She knows what she wants.  Cars can drive by, no problem.  Motorcycles, no big deal.   School buses, big blue University buses and most trucks?  Drive on.  But she is determined that someday, somehow, she is going to catch herself either a City Bus or a Ford F150.  Or maybe an ambulance.  Yeah, that would be okay too.

She is enthusiastic.  She will walk, anywhere, anytime, any distance, and come home and be ready to throw a tennis ball around the house.  She will yank your arm out of the socket if there is another dog to meet and greet across the street.  She will happily run behind any jogger.  And whenever she sees Squeaker she gets so happy she blows him off his feet.  ("I'm OTAY!  Maybelle missed me!")

She is NOSY.  No matter what is happening, she needs to be in the middle of it.  She wants to go over to Mom's side of the house and check on the cats and explore several times a day.  She wants to check out the basement, the insides of closets, and anything behind any closed door.  Oh, and what's in that gym bag?  Huh? Huh?

To anyone who has ever considered getting a dog:  Don't pass over an adult in a shelter.  You could be missing out on a Maybelle.


Monday, May 11, 2015

Sixty-six Years of Monthly Payments.....

Babygirl's Medicare went away at the end of February, three years post transplant.  She is now entirely dependent on my work coverage, which has a pretty huge deductible.  So far I've had to pay nearly 100% of my and Hubby's medical costs for the year. 

Babygirl's, however, are in some debate.  I've had some difficulty convincing our insurance company that Medicare has, indeed, signed off. 

Babygirl was admitted to the hospital in March.  And again in April.  She had blood work in between and since.  And our insurance has steadfastly insisted that they aren't responsible.  And they gamely suggest that we aren't either, since Medicare is supposed to be picking it all up.


I've faxed Medicare's letter to them twice.  The second time I got the name of the person who received the fax, spoke to her and confirmed that everything from March 1st on would be resubmitted for payment. 

Then I got the letter from CHOP, warning me that everything would soon be billed to 'self pay' because our insurance wasn't covering. The total is nearly $20,000.  Twenty.  Thousand.  Dollars.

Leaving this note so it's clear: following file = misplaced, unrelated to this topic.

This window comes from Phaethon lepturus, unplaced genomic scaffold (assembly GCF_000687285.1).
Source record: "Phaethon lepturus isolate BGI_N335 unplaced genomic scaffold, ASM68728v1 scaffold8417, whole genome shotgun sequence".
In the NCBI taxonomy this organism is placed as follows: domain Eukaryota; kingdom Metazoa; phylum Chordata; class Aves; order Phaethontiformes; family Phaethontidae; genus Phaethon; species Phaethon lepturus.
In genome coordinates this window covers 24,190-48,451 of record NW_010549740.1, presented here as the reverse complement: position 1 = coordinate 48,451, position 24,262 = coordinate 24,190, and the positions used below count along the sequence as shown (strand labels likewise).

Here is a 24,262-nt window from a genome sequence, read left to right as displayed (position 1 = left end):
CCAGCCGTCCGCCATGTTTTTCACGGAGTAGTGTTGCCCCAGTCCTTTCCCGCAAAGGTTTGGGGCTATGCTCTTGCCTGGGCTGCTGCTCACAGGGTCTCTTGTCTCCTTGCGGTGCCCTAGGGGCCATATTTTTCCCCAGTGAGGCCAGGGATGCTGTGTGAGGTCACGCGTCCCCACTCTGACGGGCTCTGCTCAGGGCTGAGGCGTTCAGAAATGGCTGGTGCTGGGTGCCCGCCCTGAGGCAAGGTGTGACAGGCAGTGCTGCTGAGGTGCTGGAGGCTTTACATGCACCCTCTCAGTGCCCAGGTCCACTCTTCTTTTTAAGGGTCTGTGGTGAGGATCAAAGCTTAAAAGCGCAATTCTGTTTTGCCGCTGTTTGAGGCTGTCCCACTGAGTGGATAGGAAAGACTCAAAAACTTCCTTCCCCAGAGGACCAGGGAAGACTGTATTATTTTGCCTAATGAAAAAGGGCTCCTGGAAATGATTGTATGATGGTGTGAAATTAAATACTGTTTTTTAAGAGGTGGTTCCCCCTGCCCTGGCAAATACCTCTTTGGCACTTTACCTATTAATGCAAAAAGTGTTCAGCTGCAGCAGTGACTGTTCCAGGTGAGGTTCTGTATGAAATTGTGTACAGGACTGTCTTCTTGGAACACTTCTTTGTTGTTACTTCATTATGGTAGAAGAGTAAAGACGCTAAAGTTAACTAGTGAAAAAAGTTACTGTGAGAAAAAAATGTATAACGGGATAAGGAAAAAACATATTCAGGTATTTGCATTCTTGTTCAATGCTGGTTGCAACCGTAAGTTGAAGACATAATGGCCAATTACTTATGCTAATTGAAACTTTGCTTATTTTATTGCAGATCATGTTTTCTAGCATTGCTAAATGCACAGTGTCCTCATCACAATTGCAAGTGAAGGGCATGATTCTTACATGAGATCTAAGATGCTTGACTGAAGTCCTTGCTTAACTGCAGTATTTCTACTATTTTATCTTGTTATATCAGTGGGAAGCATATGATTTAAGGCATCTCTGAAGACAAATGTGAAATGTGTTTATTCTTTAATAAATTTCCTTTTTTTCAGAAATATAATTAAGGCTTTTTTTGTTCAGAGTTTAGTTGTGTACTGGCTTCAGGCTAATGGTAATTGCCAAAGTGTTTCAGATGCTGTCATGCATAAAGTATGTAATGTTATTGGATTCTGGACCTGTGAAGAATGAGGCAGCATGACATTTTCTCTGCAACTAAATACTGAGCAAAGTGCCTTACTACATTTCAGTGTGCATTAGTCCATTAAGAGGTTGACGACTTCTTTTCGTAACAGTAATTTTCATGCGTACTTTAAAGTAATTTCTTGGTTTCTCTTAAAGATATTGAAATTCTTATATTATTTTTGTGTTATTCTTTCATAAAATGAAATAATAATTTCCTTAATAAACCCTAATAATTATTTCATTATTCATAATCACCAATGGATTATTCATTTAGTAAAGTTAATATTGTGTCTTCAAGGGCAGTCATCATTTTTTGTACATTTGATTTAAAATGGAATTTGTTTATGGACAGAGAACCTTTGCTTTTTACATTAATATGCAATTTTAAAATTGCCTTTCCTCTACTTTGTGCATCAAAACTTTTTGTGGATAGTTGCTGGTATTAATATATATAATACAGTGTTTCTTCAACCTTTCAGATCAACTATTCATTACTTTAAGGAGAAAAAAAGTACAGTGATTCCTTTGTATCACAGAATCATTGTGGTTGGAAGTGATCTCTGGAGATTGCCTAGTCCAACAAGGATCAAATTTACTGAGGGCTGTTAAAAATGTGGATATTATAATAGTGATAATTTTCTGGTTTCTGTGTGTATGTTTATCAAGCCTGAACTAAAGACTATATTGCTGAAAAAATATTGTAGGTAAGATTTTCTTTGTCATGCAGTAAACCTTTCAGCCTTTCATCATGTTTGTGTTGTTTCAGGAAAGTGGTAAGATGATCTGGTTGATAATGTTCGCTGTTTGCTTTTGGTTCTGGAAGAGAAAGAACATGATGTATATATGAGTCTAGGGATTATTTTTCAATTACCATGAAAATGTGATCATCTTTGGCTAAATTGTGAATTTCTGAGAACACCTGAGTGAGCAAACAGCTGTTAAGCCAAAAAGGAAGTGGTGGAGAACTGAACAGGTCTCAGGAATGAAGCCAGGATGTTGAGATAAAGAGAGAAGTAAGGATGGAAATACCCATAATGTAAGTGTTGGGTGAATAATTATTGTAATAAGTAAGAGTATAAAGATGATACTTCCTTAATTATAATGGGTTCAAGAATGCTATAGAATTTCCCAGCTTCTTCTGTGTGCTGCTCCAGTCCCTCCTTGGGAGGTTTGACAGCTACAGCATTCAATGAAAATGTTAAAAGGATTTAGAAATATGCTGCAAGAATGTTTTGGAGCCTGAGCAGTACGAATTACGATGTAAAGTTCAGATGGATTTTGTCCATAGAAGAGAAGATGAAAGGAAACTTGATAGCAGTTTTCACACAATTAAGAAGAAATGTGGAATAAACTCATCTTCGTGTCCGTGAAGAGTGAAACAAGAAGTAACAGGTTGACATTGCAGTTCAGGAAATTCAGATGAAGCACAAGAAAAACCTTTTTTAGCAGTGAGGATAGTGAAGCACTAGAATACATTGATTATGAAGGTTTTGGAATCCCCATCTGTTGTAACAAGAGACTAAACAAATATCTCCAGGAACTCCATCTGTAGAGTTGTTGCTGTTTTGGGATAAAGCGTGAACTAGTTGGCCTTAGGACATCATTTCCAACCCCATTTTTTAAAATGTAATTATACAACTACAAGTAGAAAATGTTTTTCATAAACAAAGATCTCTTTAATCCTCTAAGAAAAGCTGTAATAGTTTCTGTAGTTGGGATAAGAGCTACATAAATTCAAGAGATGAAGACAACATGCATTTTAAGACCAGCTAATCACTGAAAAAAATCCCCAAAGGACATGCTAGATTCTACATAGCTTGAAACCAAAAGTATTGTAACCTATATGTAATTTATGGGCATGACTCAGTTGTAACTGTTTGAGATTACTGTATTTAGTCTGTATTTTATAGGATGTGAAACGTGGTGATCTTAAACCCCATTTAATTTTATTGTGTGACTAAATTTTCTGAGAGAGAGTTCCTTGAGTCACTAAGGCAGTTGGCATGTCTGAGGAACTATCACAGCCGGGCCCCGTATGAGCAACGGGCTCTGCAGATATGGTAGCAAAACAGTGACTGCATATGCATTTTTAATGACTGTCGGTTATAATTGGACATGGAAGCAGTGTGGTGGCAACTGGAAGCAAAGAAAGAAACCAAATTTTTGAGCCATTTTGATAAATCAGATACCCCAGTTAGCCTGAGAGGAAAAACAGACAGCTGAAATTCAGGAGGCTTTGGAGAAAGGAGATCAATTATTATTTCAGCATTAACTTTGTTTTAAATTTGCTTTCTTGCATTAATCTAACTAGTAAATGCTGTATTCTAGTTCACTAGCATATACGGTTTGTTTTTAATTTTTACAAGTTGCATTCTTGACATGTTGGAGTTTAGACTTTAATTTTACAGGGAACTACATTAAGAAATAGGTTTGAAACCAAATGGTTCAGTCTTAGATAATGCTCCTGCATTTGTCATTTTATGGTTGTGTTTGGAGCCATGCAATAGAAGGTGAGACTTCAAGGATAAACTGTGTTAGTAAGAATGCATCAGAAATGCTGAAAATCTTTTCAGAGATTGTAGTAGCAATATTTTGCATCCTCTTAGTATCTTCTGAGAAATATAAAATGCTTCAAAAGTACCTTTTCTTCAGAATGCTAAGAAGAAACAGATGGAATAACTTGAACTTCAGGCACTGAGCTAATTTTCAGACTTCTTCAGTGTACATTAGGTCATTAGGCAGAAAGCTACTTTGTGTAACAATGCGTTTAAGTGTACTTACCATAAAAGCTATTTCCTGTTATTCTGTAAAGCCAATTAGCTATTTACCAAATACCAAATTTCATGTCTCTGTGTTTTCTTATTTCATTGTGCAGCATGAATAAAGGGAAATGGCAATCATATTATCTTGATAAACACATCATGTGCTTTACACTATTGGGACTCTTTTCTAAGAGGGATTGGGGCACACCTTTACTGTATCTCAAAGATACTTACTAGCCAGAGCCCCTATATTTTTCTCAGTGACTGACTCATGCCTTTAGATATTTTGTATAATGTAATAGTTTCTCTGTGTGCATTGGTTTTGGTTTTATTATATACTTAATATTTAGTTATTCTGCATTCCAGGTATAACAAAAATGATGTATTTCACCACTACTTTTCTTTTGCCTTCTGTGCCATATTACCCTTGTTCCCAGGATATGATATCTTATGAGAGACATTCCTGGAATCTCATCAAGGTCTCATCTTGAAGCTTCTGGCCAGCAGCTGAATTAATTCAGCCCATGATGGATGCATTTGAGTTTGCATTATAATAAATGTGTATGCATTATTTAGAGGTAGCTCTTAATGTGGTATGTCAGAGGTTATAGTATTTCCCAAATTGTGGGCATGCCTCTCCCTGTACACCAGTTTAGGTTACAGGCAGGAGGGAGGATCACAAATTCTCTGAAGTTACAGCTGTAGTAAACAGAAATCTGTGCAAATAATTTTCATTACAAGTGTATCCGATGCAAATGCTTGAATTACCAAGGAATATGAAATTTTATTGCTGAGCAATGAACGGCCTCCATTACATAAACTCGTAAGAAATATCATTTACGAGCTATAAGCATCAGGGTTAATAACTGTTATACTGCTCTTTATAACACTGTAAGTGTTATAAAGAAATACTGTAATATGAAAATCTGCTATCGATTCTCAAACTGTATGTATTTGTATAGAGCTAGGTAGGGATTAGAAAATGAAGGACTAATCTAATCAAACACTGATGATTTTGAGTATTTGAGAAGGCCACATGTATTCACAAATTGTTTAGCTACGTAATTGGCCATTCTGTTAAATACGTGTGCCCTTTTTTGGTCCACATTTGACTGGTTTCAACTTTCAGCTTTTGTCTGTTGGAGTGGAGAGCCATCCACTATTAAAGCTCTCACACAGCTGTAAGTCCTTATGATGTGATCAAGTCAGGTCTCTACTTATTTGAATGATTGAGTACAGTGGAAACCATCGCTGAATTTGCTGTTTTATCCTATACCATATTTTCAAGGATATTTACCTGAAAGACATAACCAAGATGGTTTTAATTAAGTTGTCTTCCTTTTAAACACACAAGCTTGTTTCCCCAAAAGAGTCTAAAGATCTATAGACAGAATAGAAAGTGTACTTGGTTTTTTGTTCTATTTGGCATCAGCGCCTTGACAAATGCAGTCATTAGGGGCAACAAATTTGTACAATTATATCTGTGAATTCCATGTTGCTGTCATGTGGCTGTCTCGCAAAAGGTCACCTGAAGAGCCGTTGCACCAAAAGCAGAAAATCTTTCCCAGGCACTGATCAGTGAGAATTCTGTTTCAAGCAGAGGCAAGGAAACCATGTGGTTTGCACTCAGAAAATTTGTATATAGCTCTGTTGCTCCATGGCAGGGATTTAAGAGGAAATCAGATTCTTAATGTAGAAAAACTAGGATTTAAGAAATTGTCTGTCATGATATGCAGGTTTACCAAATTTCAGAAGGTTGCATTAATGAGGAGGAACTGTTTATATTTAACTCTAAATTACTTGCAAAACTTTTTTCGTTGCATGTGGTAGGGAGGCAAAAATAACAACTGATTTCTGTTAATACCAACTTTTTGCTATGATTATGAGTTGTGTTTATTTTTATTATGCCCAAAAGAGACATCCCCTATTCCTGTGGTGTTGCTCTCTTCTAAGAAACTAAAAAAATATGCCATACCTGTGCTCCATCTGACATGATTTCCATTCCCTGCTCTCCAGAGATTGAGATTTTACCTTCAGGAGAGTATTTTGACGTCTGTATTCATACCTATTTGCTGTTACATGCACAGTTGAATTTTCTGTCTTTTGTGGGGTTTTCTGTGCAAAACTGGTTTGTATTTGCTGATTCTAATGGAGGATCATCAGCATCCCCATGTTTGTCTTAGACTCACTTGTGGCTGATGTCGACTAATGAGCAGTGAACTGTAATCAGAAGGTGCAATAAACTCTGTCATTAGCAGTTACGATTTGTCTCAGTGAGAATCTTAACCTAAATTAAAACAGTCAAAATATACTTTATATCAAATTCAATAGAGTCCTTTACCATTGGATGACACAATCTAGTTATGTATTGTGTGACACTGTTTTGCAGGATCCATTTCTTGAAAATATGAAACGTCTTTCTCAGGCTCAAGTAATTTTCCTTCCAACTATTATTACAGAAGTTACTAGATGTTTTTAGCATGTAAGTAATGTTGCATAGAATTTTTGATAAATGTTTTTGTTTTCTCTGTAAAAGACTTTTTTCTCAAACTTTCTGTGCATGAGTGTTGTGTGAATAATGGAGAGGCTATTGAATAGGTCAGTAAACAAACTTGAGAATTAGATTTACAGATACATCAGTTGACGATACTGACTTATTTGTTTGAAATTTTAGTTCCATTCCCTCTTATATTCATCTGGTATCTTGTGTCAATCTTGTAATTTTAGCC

I called CHOP and got the lowdown from them.  I am on the brink of going into collections for some of the March bills.  Crap.

I then called our insurance company, and the young lady I spoke to informed me that Medicare was responsible.  I informed her that I had in front of me proof that I had faxed the Medicare sign-off letter to them more than two weeks earlier, discussing in rather heated terms the meaning of the phrase "NOT covered."  She was not amused.  After several sessions of bad on-hold jazz, she came back and confirmed that Medicare, indeed, no longer covered my child's healthcare.  She then told me that all of her medical bills from March 1st to the present had been send for 'review.'  That didn't sound like 'resubmitted for payment' somehow, so I asked how long does 'review' take?  Thirty to forty-five days for our insurance plan - up to 90 days for some others. I asked to speak to a supervisor.  She said, "I don't see why you would need to do that."  I insisted.  She agreed, and then we were somehow 'disconnected.' 

I called CHOP to fill them in.  They took the information, but said that they couldn't keep the account from going to collections.....unless I was willing to set up a payment plan. 

The poor soul who suggested this to me was clearly used to hearing sad insurance stories from desperate parents, and she was audibly prepared to duck-and-cover under her desk at whatever tirade I might loose in her direction about needing to set up a payment plan for a bill I clearly didn't even OWE yet. 

"What's the least I can pay to keep it out of collections?"  "Twenty-five dollars a month."

Seriously?  To keep my credit rating high enough to qualify for a low-interest mortgage?  To keep from paying collection fees?  To keep creditors from harassing me at the office??  "Sign me up, and keep it going monthly until I tell you to stop."

I did the math. If the insurance doesn't pay, I'll have the whole thing paid off in a mere sixty-six years of twenty-five dollar monthly payments.  What a deal!